Massachusetts-based metal 3D-printing startup Desktop Metal announced Monday that it’s now shipping it’s printers to customers in its “Pioneer” program. These first printers are from its Studio System, which allows in-office printing of metal parts in a fast, effective manner. The first group to receive a printer is Google’s Advanced Technology and Products Group. Other customers include the US Navy, Built-Rite Tool & Die, and Lumenium.
“This marks the first time our team will be able to use metal 3D printing for rapid prototyping of our hardware parts,” David Beardsley, manager of Google’s ATAP said in a statement.
Desktop Metal’s founder and CEO Ric Fulop told Forbes that the company has received hundreds of orders for its system, which has an appeal similar to that of plastic 3D-printers – it doesn’t require any specialized facility or equipment to use.
“In the world of printing, you’re never able to get metal parts where you work,” he said. “No other machine in the world can print metal in the office. This allows engineers to print, do tooling, test parts or design them next to their desk.”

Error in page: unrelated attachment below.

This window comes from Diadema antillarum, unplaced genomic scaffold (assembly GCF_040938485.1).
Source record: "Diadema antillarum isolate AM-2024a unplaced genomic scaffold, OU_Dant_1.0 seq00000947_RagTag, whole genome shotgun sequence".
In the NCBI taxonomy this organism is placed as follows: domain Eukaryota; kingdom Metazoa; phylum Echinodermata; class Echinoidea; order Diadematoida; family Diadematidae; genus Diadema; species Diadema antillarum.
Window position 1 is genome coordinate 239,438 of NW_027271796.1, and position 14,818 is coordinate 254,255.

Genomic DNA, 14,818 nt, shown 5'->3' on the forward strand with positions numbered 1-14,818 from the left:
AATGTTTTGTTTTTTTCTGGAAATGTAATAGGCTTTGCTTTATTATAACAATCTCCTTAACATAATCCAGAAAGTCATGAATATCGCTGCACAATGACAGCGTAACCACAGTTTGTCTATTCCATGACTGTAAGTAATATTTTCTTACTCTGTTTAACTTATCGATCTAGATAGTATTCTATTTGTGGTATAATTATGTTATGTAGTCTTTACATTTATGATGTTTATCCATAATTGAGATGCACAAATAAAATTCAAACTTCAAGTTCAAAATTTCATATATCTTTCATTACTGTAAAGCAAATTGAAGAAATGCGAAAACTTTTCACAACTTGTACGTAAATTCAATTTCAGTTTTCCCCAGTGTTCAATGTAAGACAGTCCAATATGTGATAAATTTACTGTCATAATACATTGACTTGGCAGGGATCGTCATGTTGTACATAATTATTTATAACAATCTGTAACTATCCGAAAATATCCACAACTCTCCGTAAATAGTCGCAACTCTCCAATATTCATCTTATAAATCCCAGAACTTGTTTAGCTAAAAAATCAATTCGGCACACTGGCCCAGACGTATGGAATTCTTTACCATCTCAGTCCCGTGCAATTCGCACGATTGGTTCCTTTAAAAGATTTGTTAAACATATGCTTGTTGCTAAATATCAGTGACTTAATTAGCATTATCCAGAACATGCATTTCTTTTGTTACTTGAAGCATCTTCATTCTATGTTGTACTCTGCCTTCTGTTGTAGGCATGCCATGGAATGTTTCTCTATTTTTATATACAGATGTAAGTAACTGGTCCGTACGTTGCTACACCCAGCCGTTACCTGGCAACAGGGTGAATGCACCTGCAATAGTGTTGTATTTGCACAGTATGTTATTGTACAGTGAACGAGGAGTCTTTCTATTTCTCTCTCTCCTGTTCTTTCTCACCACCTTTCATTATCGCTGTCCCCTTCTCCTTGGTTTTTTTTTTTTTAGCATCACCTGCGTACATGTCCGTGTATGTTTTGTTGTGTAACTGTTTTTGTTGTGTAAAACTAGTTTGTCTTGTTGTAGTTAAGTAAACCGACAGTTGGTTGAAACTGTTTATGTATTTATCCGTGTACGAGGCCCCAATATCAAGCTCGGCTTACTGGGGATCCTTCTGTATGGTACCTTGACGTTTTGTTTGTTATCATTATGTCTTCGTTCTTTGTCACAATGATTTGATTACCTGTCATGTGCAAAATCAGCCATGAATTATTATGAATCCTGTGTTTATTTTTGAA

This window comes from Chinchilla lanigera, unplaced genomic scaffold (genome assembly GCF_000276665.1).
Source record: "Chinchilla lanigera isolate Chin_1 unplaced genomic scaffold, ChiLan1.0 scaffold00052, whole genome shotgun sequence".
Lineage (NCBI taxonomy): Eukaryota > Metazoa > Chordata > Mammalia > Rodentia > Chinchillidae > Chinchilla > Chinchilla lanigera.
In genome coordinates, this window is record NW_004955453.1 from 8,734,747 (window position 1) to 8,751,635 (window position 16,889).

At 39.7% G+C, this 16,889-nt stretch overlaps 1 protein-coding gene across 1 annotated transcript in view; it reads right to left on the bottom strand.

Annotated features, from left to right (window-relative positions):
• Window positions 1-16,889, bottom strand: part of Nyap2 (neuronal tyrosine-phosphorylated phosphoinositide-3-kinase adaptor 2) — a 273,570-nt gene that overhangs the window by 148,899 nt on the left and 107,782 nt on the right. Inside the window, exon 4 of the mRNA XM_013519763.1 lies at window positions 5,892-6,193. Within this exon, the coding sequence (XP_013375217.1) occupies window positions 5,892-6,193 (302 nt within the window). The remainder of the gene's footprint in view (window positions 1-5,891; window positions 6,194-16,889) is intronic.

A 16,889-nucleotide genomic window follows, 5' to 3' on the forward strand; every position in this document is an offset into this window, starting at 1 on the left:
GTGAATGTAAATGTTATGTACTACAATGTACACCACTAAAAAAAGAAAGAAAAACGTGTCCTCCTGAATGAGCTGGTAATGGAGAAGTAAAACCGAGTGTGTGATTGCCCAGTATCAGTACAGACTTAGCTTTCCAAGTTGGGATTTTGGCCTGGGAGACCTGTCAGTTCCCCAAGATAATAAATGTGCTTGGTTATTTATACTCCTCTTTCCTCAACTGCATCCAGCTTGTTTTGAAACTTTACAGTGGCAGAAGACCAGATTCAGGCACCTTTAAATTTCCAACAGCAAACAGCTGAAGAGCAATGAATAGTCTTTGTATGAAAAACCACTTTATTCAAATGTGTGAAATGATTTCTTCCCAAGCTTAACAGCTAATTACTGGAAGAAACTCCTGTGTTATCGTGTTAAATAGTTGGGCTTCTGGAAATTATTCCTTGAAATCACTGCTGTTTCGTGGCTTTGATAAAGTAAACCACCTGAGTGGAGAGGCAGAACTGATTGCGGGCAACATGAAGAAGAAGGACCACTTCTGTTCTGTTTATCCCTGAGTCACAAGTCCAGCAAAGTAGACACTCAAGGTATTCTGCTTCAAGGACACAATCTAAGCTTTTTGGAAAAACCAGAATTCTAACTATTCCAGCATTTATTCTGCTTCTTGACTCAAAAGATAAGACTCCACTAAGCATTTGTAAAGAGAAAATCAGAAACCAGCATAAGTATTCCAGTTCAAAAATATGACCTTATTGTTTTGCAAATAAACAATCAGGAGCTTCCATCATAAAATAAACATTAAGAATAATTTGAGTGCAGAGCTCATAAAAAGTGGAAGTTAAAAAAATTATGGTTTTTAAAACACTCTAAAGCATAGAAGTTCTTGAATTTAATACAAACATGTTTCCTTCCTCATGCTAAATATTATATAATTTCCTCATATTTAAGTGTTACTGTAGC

One of Desktop Metal’s Pioneer customers is Lumenium, a Virgina-based manufacturer that’s working on new designs for combustion engines. For one particular part of their engine, the company worked with Desktop Metal’s engineers to determine if there was a way to use its printers to streamline its industrial process. According to the company, using Desktop Metal’s printer allowed them to produce the part over twice as fast and for less than 20% of the cost.
This type of case study is something the company aims to highlight more as it begins shipping its printers to previous customers and then expanding its operation more. By the second half of 2018, the company aims to have its production-scale 3D printers on the market, which would allow manufacturers to use its systems for even more applications.